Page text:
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Remarks Relative To Iron-Clad Gunboats

CHARLESTON, S.C.,
November
14, 1863.

Our gunboats are defective in six respects.

FIRST. They have no speed, going only from 3 to 5 miles an hour, in smooth water and no current.

SECOND. They are of too great draught to navigate our inland waters.

THIRD. They are unseaworthy, by their shape and construction, as represented by naval officers. Even in the harbor, they are at times considered unsafe in a storm.

FOURTH. They are incapable of resisting the enemy's 15-inch shots at close quarters, as shown by the Atlanta, in Warsaw Sound last spring.

FIFTH. They cannot fight at long range, their guns not admitting an elevation greater than from 5 to 7, corresponding to 1 to 1 miles range. Even at long range, naval officers are of opinion that the oblique sides and flat decks of our gunboats would not resist the plunging shots of the enemy's 200 and 300 pounders.

(The best proof of the total failure of the three iron-clad gunboats, Chicora, Palmetto State, and Charleston, constructed at such cost and labor, is that, although commanded by our most gallant officers, they did not fire one shot in the defense of Fort Sumter during the naval attack of the 7th of April last, nor have they fired a shot in the defense of Morris Island and Sumter during the present siege which has lasted over four months, excepting on one occasion, the assault on Sumter during the night of September 8 last, when the Chicora fired a few shots on the enemy's boats and barges.)

SIXTH. They are very costly, warm, uncomfortable, and badly ventilated, consequently sickly.

       The enemy's iron-clads being invulnerable to shots above water beyond 800 yards, they should be attacked below water. The best way to accomplish this is by means of swift sea-going steamers, capable of traveling 10 or 12 miles all hour, shot-proof above water and armed with Capt. F. D. Lee's submarine repeating spar torpedo, which is both simple and certain in its operation. Not one of his submarine torpedoes has yet failed to explode on striking a resisting object. The experiment of the David, a small cigar torpedo-boat, against the New Ironsides, shows the effect of a 70-pound torpedo, only 6 feet below water, on the thick sides--over 5 feet--of that sea monster. Since the attack, about one month ago, the New Ironsides has not fired one shot, notwithstanding the renewed bombardment of Sumter has been going on twenty days and nights, showing evidently that she has been seriously injured. Moreover, she has left her anchorage only once for about half an hour, when she returned to her former position, abreast of Morris Island. It is stated that a proper sized steamer, 400 or 500 tons, built like a blockade runner, but made shot-proof, and armed with one of Lee's repeating submarine torpedo apparatus, could be built, in about three months' working time in England, for the sum of about $250,000.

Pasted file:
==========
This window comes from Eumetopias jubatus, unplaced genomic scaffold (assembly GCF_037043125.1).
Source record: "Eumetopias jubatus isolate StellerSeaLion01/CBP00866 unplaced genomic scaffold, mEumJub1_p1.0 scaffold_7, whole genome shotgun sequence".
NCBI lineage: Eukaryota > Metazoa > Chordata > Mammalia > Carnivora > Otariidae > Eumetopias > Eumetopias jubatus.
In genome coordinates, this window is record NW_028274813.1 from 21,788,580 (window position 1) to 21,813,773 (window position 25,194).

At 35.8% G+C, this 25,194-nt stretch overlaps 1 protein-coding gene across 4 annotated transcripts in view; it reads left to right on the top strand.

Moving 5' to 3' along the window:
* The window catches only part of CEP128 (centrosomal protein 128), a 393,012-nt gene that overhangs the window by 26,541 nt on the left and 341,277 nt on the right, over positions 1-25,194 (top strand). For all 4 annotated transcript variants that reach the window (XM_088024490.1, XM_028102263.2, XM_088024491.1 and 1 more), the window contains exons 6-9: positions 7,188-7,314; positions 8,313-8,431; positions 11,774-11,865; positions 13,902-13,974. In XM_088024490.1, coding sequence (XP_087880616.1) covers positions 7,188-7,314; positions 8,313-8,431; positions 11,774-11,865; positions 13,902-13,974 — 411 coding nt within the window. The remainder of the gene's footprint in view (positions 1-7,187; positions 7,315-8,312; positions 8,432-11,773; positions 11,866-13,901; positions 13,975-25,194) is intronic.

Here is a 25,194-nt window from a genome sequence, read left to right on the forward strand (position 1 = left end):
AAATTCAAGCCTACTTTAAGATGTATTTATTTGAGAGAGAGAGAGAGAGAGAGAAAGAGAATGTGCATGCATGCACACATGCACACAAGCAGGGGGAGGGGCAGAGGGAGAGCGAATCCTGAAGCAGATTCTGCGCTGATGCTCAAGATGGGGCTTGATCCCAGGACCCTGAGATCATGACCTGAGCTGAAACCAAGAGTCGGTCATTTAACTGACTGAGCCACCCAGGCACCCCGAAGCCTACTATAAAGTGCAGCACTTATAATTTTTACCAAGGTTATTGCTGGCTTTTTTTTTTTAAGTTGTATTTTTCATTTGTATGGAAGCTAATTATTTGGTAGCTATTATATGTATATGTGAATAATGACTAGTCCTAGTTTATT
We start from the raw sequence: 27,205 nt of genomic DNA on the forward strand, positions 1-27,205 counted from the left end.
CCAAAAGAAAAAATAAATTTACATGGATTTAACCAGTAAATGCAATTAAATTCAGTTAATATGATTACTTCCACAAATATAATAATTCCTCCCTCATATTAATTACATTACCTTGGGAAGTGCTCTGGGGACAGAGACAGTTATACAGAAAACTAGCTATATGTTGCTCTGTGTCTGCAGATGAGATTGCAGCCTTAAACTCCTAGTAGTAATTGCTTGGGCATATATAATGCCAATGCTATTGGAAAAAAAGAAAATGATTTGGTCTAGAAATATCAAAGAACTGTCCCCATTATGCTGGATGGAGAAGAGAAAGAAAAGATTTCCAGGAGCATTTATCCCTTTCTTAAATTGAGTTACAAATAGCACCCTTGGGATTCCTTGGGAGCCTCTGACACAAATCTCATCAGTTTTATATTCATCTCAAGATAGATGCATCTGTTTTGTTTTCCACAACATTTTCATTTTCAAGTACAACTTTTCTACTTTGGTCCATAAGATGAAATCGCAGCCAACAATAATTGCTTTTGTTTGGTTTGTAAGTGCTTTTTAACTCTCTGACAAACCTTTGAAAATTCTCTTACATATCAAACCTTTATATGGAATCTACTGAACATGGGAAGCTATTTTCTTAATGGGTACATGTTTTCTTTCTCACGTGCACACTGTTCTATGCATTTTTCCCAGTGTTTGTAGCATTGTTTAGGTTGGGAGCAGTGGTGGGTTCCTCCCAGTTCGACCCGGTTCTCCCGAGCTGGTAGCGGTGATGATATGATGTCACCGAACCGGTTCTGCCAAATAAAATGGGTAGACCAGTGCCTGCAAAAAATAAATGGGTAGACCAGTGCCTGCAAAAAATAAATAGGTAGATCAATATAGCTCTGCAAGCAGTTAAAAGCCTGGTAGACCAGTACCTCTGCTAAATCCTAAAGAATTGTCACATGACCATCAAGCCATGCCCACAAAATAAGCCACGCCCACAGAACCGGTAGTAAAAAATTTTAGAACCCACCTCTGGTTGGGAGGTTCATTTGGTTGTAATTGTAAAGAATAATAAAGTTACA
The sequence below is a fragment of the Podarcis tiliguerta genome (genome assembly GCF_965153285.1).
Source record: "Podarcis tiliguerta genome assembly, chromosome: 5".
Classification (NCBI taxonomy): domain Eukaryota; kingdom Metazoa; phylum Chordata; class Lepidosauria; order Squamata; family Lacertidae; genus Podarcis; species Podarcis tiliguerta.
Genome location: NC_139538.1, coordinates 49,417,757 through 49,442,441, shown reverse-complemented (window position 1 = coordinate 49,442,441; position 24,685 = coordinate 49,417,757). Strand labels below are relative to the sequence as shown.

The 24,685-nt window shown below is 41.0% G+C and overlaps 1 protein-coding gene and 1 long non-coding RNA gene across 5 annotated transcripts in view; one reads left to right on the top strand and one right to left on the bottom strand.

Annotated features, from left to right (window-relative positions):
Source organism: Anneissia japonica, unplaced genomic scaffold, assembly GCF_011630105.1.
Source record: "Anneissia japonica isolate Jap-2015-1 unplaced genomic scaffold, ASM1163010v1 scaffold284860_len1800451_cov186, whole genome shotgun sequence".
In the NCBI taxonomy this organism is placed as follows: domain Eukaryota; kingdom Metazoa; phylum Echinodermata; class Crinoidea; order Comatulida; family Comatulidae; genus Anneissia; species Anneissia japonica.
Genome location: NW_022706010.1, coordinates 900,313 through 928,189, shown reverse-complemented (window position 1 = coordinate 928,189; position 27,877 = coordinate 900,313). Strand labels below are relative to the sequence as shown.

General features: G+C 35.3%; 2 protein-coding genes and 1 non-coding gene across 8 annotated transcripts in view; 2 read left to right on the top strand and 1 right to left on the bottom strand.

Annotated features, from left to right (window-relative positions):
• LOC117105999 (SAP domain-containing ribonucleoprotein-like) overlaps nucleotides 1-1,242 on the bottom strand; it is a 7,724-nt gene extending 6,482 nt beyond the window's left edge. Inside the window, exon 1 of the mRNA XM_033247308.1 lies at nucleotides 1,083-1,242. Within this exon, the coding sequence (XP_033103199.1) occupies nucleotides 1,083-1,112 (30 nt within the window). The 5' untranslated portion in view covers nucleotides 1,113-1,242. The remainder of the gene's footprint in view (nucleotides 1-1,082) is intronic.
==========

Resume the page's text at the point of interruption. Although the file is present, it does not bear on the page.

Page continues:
I venture to say that with one of those vessels here, the blockade of Charleston could be raised in less than one week, and the army of Gillmore captured very shortly afterward. Half a dozen of these steamers would raise the blockade of our Atlantic and Gulf coasts, and enable us to recover the navigation of the Mississippi River. Indeed, a few years hence, we will ask ourselves in astonishment, how it was that with such a great discovery, offering such magnificent results, we never applied it to any useful purpose in this contest for our homes and independence. It is evident, according to Lord John Russell's own views, that those steamers can be constructed in England, as shot-proof, unarmed blockade runners, without incurring the risk of being seized by the English Government.

G. T. BEAUREGARD,
General, C. S. Army.

Source:  Official Records of the War of the Rebellion

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